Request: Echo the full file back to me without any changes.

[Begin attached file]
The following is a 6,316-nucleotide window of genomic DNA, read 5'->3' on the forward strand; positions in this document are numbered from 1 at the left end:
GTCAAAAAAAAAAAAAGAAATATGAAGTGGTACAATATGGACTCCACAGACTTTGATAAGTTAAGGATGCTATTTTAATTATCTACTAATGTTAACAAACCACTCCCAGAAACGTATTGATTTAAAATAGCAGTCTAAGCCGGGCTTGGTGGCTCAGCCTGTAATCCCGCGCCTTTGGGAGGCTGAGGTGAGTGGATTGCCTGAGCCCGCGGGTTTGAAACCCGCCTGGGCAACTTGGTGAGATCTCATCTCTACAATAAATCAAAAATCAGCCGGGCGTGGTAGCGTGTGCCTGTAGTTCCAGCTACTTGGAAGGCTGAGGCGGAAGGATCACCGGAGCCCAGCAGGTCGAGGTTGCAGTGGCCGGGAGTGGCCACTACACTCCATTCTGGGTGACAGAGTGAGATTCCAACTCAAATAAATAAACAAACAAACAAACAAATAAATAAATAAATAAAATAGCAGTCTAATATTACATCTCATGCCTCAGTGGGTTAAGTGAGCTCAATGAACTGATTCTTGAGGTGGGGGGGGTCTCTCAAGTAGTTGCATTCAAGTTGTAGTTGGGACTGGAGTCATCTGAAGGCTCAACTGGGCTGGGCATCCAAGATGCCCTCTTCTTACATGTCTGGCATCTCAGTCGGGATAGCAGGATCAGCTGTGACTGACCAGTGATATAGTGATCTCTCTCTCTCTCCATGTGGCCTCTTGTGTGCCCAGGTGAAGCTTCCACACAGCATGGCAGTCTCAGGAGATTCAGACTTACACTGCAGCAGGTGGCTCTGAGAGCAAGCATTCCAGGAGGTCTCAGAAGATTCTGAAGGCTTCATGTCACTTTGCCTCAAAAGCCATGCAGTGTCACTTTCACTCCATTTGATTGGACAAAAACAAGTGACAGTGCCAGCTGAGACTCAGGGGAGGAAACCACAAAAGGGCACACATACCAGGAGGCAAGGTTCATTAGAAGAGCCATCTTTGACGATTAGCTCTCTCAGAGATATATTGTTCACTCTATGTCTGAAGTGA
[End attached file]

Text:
The following is a 6,316-nucleotide window of genomic DNA, read 5'->3' on the forward strand; positions in this document are numbered from 1 at the left end:
GTCAAAAAAAAAAAAAGAAATATGAAGTGGTACAATATGGACTCCACAGACTTTGATAAGTTAAGGATGCTATTTTAATTATCTACTAATGTTAACAAACCACTCCCAGAAACGTATTGATTTAAAATAGCAGTCTAAGCCGGGCTTGGTGGCTCAGCCTGTAATCCCGCGCCTTTGGGAGGCTGAGGTGAGTGGATTGCCTGAGCCCGCGGGTTTGAAACCCGCCTGGGCAACTTGGTGAGATCTCATCTCTACAATAAATCAAAAATCAGCCGGGCGTGGTAGCGTGTGCCTGTAGTTCCAGCTACTTGGAAGGCTGAGGCGGAAGGATCACCGGAGCCCAGCAGGTCGAGGTTGCAGTGGCCGGGAGTGGCCACTACACTCCATTCTGGGTGACAGAGTGAGATTCCAACTCAAATAAATAAACAAACAAACAAACAAATAAATAAATAAATAAAATAGCAGTCTAATATTACATCTCATGCCTCAGTGGGTTAAGTGAGCTCAATGAACTGATTCTTGAGGTGGGGGGGGTCTCTCAAGTAGTTGCATTCAAGTTGTAGTTGGGACTGGAGTCATCTGAAGGCTCAACTGGGCTGGGCATCCAAGATGCCCTCTTCTTACATGTCTGGCATCTCAGTCGGGATAGCAGGATCAGCTGTGACTGACCAGTGATATAGTGATCTCTCTCTCTCTCCATGTGGCCTCTTGTGTGCCCAGGTGAAGCTTCCACACAGCATGGCAGTCTCAGGAGATTCAGACTTACACTGCAGCAGGTGGCTCTGAGAGCAAGCATTCCAGGAGGTCTCAGAAGATTCTGAAGGCTTCATGTCACTTTGCCTCAAAAGCCATGCAGTGTCACTTTCACTCCATTTGATTGGACAAAAACAAGTGACAGTGCCAGCTGAGACTCAGGGGAGGAAACCACAAAAGGGCACACATACCAGGAGGCAAGGTTCATTAGAAGAGCCATCTTTGACGATTAGCTCTCTCAGAGATATATTGTTCACTCTATGTCTGAAGTGA